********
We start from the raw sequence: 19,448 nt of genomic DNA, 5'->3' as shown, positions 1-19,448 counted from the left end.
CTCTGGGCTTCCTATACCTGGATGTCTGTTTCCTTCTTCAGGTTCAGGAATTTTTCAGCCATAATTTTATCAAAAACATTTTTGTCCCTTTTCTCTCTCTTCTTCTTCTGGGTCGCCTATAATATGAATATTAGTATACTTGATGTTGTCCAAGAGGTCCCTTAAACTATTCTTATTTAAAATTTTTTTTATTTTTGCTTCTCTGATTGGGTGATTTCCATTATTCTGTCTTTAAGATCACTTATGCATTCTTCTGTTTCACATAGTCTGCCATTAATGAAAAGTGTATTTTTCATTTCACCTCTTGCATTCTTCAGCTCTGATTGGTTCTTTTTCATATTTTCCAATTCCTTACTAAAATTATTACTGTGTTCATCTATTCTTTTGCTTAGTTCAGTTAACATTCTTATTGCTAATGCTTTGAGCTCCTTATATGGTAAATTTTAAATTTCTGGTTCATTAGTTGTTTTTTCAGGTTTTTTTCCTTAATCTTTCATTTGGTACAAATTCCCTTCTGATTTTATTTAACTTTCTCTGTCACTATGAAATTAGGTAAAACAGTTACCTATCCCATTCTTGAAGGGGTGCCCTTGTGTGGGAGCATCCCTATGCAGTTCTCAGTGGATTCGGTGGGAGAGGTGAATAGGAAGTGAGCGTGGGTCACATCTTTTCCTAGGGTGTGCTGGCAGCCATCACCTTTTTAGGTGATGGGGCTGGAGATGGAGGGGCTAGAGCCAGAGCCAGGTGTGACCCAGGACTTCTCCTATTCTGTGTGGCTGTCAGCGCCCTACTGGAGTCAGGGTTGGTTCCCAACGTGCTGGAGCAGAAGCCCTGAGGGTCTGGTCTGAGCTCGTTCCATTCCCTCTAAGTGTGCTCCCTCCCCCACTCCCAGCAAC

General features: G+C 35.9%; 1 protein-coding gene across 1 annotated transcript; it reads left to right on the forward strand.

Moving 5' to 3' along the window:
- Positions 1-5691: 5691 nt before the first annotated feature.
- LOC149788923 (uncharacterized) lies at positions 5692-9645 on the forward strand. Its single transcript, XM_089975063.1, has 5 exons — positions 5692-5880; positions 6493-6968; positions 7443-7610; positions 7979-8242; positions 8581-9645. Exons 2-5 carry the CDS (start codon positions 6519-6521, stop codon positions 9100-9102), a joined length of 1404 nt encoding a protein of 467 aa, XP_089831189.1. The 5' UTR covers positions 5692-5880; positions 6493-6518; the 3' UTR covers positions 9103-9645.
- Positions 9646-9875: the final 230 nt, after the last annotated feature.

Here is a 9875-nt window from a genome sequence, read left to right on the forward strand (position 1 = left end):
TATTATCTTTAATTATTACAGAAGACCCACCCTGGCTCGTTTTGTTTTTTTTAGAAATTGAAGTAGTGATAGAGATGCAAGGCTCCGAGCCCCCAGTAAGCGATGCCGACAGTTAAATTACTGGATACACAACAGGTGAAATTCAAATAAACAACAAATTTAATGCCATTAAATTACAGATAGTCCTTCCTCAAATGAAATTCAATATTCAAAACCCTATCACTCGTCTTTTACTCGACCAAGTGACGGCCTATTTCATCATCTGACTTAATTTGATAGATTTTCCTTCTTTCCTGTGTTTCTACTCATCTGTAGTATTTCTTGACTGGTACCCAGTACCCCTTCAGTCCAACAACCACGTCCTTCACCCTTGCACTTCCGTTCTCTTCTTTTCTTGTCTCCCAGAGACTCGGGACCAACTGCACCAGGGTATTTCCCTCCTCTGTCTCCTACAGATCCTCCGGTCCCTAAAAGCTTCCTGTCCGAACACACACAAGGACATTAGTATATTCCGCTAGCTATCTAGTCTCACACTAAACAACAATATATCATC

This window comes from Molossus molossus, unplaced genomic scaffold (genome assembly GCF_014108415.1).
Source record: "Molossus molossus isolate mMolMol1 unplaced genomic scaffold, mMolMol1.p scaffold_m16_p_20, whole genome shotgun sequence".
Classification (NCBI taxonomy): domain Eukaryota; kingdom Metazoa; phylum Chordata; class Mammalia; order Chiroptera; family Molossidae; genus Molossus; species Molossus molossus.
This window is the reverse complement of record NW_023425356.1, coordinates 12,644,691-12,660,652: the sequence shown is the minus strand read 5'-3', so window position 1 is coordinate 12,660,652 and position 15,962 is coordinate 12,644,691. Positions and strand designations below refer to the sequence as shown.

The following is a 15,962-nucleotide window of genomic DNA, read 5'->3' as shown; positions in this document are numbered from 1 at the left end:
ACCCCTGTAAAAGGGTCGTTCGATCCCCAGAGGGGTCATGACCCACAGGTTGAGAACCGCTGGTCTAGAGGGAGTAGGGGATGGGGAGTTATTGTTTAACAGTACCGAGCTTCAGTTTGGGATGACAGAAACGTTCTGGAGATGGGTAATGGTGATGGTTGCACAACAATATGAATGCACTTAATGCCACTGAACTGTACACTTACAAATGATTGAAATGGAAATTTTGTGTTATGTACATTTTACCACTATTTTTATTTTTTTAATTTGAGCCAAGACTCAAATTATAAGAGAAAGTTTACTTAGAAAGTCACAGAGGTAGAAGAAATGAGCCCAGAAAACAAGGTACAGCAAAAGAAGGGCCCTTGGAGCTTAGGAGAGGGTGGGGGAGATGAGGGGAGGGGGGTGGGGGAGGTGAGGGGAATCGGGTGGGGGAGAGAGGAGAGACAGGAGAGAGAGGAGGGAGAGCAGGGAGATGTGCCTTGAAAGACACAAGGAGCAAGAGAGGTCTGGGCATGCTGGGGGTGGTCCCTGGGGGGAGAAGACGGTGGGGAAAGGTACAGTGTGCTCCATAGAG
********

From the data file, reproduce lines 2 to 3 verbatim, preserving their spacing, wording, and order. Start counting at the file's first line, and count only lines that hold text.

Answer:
CTCTGGGCTTCCTATACCTGGATGTCTGTTTCCTTCTTCAGGTTCAGGAATTTTTCAGCCATAATTTTATCAAAAACATTTTTGTCCCTTTTCTCTCTCTTCTTCTTCTGGGTCGCCTATAATATGAATATTAGTATACTTGATGTTGTCCAAGAGGTCCCTTAAACTATTCTTATTTAAAATTTTTTTTATTTTTGCTTCTCTGATTGGGTGATTTCCATTATTCTGTCTTTAAGATCACTTATGCATTCTTCTGTTTCACATAGTCTGCCATTAATGAAAAGTGTATTTTTCATTTCACCTCTTGCATTCTTCAGCTCTGATTGGTTCTTTTTCATATTTTCCAATTCCTTACTAAAATTATTACTGTGTTCATCTATTCTTTTGCTTAGTTCAGTTAACATTCTTATTGCTAATGCTTTGAGCTCCTTATATGGTAAATTTTAAATTTCTGGTTCATTAGTTGTTTTTTCAGGTTTTTTTCCTTAATCTTTCATTTGGTACAAATTCCCTTCTGATTTTATTTAACTTTCTCTGTCACTATGAAATTAGGTAAAACAGTTACCTATCCCATTCTTGAAGGGGTGCCCTTGTGTGGGAGCATCCCTATGCAGTTCTCAGTGGATTCGGTGGGAGAGGTGAATAGGAAGTGAGCGTGGGTCACATCTTTTCCTAGGGTGTGCTGGCAGCCATCACCTTTTTAGGTGATGGGGCTGGAGATGGAGGGGCTAGAGCCAGAGCCAGGTGTGACCCAGGACTTCTCCTATTCTGTGTGGCTGTCAGCGCCCTACTGGAGTCAGGGTTGGTTCCCAACGTGCTGGAGCAGAAGCCCTGAGGGTCTGGTCTGAGCTCGTTCCATTCCCTCTAAGTGTGCTCCCTCCCCCACTCCCAGCAAC

General features: G+C 35.9%; 1 protein-coding gene across 1 annotated transcript; it reads left to right on the forward strand.